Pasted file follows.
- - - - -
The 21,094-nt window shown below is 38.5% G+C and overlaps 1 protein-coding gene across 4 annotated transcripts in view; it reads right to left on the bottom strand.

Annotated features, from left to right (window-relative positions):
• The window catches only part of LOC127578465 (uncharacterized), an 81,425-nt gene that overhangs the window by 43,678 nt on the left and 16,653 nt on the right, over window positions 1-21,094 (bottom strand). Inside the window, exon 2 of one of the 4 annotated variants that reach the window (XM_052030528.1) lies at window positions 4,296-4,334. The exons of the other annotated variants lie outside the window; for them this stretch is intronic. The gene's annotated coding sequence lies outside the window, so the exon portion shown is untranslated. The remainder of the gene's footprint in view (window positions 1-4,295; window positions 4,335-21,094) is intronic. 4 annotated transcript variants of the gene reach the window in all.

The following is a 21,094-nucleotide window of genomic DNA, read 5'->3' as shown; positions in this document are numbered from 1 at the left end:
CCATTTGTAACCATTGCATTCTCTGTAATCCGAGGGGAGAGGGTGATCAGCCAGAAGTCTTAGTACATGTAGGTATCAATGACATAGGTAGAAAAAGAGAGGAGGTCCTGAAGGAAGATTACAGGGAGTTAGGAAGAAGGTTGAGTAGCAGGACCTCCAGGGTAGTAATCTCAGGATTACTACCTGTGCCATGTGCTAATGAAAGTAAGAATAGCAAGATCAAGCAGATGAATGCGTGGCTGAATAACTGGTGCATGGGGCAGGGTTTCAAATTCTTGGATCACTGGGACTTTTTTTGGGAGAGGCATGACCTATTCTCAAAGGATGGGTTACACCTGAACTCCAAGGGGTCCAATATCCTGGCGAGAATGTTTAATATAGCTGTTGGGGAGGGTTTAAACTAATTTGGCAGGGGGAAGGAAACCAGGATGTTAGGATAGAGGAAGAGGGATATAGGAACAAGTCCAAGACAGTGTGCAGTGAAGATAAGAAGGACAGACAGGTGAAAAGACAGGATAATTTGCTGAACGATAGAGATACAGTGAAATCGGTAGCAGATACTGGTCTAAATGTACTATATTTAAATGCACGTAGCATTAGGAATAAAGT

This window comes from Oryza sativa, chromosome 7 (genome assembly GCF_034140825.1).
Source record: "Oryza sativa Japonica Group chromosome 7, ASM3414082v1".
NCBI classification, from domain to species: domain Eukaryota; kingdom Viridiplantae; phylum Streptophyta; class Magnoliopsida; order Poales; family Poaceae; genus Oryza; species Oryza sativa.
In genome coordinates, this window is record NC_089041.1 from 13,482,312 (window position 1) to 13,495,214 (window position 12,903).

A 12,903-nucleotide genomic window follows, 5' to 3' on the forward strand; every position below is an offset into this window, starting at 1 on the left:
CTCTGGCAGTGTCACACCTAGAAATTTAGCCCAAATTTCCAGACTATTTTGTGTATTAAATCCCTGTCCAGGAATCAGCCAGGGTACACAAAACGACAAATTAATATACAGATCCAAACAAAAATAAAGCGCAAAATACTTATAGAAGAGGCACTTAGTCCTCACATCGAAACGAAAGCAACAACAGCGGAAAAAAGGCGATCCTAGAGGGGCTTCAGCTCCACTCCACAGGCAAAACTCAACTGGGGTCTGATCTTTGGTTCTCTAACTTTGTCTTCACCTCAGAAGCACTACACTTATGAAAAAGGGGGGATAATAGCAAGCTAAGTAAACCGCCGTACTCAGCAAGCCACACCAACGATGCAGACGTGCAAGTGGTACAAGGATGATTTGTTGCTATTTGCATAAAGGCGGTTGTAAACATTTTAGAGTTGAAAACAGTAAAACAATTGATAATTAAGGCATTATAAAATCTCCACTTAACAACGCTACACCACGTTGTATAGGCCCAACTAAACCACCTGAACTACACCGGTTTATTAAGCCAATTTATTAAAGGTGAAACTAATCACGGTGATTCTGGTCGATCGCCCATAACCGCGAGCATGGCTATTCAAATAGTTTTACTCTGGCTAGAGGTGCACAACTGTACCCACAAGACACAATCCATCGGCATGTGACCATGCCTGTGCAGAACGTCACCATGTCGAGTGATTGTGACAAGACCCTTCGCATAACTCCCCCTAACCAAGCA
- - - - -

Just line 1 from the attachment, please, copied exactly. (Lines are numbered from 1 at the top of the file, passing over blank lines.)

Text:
The 21,094-nt window shown below is 38.5% G+C and overlaps 1 protein-coding gene across 4 annotated transcripts in view; it reads right to left on the bottom strand.